There are time listening to the music that I can feel my own anxiety level rising in time with what the music is describing, and on other occasions feel a great welling up of sadness. It's probably only because I've been reading the books of Orhan Pamuk recently, all of which are set in Istanbul and deal with what Mr. Pamuk calls the great melancholy of Istanbul, that I start picturing in my minds eye, black and white images of people trudging through the streets of a great city that is crumbling around them while listening to some of Mr. Helvacioglu's music.
Although I'm sure that if he has been at all affected by his environment that element will creep into his music like damp into a basement and permeate upwards even without his noticing; some of the passages are so hauntingly beautiful as to be almost heartbreaking. While others are just good to hear in the sense they are life affirming through their existence, not for any particular feeling or emotion they generate.
The fact that someone went to the trouble to create a piece of music is often enough of a positive statement in of itself without the piece having to evoke anything specific. The very act of creation is life affirming, and these creations of Erdem's are never tinged with negativity, selfishness, or anything else that can be construed as taking away from him honouring that fact.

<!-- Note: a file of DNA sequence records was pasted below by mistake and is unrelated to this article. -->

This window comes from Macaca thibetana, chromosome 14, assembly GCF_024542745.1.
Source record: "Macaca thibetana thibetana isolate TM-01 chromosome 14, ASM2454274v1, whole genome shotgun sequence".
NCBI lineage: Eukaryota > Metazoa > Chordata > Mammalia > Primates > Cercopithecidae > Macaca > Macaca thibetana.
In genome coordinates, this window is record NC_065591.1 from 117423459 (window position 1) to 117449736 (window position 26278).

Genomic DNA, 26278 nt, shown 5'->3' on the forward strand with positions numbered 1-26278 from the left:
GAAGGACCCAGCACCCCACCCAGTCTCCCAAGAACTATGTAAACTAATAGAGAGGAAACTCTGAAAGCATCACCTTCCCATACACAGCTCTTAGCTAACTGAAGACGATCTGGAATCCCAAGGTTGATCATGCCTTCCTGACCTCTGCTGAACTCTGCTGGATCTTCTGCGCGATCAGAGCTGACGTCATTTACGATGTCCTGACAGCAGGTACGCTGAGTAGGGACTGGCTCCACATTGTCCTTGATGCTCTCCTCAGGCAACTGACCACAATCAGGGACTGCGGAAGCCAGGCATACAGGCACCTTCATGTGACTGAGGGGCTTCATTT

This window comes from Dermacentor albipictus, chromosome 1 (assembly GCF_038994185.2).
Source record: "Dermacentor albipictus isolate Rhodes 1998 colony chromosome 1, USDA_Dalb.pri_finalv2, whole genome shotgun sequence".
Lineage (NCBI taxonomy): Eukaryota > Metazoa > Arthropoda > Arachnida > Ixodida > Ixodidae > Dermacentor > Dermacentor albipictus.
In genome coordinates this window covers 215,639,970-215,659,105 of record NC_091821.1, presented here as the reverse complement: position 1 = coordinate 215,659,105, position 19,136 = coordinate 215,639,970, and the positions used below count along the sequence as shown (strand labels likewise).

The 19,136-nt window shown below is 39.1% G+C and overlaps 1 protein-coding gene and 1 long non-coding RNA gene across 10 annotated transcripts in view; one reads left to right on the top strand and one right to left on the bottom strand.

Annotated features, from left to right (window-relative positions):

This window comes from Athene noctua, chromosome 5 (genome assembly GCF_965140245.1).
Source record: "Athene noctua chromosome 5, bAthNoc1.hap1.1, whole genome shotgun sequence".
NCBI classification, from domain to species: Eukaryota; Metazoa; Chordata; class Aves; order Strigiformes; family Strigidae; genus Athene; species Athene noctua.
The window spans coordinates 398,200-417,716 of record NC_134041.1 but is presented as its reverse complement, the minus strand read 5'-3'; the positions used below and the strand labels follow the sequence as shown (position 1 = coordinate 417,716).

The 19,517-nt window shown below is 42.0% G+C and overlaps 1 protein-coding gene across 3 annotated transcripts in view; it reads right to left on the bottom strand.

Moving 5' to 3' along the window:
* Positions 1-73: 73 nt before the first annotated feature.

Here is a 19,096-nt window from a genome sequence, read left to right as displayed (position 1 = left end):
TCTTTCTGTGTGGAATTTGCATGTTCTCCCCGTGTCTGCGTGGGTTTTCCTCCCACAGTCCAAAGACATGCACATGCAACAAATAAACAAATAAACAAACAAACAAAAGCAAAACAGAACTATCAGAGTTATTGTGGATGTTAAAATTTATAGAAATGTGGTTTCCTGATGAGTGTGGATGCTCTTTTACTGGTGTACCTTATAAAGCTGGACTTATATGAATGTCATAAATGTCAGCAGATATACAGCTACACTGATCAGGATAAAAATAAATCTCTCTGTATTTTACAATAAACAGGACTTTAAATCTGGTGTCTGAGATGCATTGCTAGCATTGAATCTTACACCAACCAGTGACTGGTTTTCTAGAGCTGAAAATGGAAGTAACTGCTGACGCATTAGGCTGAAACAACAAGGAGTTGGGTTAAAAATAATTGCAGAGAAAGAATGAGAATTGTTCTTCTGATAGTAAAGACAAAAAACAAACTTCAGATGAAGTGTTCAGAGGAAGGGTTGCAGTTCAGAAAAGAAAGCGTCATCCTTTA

If you are like me and have hesitations about electronic music, or have been dismissive of it as cold and unemotional, then I recommend you get yourself a copy of Altered Realities by Erdem Helvacioglu. I don't know if he is typical of the direction in which modern electronic music is moving, but even if it isn't, his is a name to keep an eye out for in the future. We can only hope Erdem is a sign of things to come.
(Originally posted May 2007)
Richard Marcus is the author of two commissioned works published by Ulysses Press, editor in the books section of Blogcritics.org and contributor at Qantara.de. He has been writing since 2005 and his work has appeared in publications all over the world including the German edition of Rolling Stone Magazine.